The following question is answered by Emily York, Crown Point Senior Master Printer and author of the book Magical Secrets about Aquatint.

Dear Emily,

The [2005] Nathan Oliveira show [was] exquisite. Those luscious, deep, transparent backgrounds are most puzzling. How the hell did he do that?

– Barry Peterson, Sausalito, CA

Dear Barry,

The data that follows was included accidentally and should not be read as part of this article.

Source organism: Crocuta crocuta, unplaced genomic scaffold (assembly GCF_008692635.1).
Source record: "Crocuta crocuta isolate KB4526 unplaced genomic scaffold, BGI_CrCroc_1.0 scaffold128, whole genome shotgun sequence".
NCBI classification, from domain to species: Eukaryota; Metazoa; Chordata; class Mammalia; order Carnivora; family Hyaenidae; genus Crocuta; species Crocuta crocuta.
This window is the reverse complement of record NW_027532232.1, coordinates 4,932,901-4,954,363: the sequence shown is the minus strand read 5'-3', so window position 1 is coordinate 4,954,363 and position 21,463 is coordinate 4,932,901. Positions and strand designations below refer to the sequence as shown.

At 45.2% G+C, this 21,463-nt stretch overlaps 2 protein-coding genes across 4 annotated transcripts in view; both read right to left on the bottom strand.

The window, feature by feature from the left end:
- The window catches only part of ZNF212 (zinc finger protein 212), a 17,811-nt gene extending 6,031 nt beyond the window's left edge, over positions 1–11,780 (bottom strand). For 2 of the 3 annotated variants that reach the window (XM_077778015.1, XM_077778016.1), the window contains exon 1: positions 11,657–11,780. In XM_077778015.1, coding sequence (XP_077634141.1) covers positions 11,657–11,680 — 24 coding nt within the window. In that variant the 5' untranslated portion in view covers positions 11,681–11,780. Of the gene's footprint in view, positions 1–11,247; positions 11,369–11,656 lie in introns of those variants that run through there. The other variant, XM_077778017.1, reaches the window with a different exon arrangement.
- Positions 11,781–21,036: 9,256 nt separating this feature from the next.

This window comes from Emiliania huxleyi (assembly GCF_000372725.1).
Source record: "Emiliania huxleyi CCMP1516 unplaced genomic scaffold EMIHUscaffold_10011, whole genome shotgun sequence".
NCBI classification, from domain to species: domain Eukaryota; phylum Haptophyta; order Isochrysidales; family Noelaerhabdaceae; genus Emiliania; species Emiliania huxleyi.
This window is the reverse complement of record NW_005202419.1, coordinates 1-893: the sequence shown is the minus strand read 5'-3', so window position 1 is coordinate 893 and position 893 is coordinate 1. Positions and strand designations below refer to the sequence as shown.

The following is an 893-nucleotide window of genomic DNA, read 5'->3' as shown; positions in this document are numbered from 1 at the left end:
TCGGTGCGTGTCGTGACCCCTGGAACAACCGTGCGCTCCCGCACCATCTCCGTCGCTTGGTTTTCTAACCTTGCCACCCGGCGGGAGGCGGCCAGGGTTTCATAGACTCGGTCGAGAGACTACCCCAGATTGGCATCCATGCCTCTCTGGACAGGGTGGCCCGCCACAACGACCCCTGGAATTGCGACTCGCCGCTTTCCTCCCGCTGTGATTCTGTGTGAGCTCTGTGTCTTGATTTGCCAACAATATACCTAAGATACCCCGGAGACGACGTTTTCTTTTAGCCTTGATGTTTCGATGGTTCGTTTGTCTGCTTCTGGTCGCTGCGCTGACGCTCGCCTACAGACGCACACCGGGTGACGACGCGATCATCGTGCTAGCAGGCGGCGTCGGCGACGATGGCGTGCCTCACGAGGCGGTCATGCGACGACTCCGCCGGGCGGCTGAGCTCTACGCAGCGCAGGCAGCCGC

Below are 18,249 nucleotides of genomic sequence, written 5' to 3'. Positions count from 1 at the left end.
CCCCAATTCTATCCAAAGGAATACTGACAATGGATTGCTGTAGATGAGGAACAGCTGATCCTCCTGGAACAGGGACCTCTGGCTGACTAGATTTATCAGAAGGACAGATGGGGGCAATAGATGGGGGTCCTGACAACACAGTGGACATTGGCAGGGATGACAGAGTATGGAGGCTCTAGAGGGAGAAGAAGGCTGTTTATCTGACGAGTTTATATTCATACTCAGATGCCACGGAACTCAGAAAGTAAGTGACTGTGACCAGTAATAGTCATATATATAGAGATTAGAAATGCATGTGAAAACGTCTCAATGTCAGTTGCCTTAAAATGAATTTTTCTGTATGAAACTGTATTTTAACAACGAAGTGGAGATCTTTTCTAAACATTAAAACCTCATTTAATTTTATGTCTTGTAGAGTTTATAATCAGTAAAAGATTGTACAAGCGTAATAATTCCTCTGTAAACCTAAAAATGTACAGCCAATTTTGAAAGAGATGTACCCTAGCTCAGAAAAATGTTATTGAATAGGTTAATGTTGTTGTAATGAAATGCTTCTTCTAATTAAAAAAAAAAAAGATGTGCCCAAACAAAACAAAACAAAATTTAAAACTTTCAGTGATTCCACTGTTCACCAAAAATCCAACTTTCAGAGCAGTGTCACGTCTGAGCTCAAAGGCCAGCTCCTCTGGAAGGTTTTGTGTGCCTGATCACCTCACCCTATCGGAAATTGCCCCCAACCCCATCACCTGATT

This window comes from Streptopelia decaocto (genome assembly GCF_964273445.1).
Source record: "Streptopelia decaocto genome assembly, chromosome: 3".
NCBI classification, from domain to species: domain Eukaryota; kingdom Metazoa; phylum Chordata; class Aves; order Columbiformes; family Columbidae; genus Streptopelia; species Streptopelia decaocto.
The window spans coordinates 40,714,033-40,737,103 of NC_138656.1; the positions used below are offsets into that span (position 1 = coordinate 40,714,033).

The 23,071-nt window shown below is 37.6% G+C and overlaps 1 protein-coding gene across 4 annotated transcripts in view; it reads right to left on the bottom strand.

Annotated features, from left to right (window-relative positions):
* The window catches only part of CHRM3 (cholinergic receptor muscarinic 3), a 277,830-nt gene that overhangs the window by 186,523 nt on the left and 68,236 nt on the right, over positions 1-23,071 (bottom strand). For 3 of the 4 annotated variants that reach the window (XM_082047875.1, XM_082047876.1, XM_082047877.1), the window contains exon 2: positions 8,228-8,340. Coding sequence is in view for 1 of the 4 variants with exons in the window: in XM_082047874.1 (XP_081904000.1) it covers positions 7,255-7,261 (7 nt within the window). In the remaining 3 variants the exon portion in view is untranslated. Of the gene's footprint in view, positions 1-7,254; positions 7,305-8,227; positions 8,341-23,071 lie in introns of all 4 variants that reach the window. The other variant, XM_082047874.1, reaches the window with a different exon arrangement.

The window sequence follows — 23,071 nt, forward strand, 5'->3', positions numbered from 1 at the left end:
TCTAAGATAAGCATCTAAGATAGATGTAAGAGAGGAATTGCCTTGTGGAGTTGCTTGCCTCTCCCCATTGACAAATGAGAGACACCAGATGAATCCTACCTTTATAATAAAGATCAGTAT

I was the printer for Oliveira’s 2005 project where he made Angel Rocker and The Twin Runners. In both of those prints there are two full aquatint plates that make up the background color. In Angel Rocker the first plate printed is in a bright yellow, which you can see coming through in a small area on the angel’s shoulder where the top color plate was burnished down. The second plate printed has the figure on it and the subtle sanded green texture. The third plate was another full, flat aquatint that was printed in a rusty rose brown over the entire image. Oliviera had the rust color custom mixed by Gamblin especially for the project. He’d been dreaming about it for a long time. The layering of the aquatints produces a rich field of color. There is transparent base in each color, so they aren’t too heavy. Oliveira told me that his experience in lithography gave him a taste for what he calls “veils of color.” For some reason (probably the way the plate sits in the acid bath, possibly the way the rosin melts) these large plates always seem to etch more at the edges than in the middle, which works in our favor because when the two plates are printed together the center looks like it’s glowing. The images are quite amazing but technically pretty simple. The key is getting a nice smooth aquatint.




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